Earlier this month, AT&T agreed to pay $105 million to settle a Federal Trade Commission investigation over deceptive billing practices. On Tuesday, the government agency hit AT&T with new charges that the wireless carrier throttled data speeds of 3.5 million customers who signed up for its so-called unlimited data plans.
“AT&T marketed and sold unlimited data plans and failed to provide unlimited service,” said FTC chairwoman Edith Ramirez in a media conference call. “The way [AT&T] implemented this program had nothing to do and had no direct relation to any type of network congestion.”
A complaint filed in federal court alleges AT&T didn’t adequately inform subscribers to its unlimited data plans that mobile web speeds would be cut back after hitting a certain amount of data, starting at 2 GB, in a billing cycle. The throttling, which occurred more than 25 million times since 2011 (when AT&T began the practice), reduced speeds by up to 90%, making browsing and use of phone applications “significantly slower or practically inoperable,” said Ramirez.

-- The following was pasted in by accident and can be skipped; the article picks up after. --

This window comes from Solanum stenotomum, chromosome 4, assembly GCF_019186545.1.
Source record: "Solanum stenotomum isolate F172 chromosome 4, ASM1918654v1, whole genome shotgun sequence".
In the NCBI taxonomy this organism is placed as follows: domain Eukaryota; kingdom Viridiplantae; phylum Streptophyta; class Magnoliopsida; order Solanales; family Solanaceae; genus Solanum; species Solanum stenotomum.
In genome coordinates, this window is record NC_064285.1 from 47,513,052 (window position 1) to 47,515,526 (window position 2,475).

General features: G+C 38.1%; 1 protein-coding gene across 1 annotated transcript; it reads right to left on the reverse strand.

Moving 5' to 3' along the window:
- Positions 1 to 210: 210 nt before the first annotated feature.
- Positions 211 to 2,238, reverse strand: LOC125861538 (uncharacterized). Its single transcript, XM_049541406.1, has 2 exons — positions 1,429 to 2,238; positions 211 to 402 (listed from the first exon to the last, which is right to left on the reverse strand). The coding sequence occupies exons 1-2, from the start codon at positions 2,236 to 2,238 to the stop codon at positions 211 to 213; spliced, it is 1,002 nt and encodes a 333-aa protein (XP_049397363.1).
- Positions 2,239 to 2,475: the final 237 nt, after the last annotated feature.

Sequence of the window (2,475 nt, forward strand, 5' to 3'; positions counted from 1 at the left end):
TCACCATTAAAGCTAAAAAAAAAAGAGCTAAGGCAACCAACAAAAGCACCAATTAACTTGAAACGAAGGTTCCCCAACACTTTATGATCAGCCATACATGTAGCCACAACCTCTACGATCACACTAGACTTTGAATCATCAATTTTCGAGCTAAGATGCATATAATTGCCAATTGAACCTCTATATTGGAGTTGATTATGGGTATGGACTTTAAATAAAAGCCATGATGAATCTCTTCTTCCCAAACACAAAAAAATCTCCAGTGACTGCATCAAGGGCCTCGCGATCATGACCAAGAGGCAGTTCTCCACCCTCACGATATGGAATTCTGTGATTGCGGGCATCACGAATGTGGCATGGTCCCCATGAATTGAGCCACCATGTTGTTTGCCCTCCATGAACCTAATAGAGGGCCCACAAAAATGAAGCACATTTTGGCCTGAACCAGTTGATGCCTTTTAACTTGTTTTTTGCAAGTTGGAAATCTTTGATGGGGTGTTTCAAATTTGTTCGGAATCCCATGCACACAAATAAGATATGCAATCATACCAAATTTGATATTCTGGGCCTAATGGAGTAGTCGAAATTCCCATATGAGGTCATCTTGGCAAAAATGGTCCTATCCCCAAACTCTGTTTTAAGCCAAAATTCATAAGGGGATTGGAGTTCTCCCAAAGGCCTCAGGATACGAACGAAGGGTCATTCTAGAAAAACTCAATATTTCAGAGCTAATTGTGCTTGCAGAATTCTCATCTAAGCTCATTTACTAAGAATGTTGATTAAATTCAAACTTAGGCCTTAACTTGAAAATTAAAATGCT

This is the first time the FTC is pursuing a throttling case against a wireless provider. Earlier this year, it pursued cramming charges against AT&T and T-Mobile for fraudulently billing customers for premium text-message subscriptions without their consent.
Ramirez said AT&T received “thousands of complaints” from customers, some of whom called its throttling practice a “bait-and-switch.” AT&T issued a statement calling the allegations “baseless” and that it informed customers with billing notices, text messages, and a press release.
“We have been completely transparent with customers since the very beginning,” said Wayne Watts, AT&T’s senior executive vice president and general counsel. “In addition, this program has affected only about 3% of our customers, and before any customer is affected, they are also notified by text message.”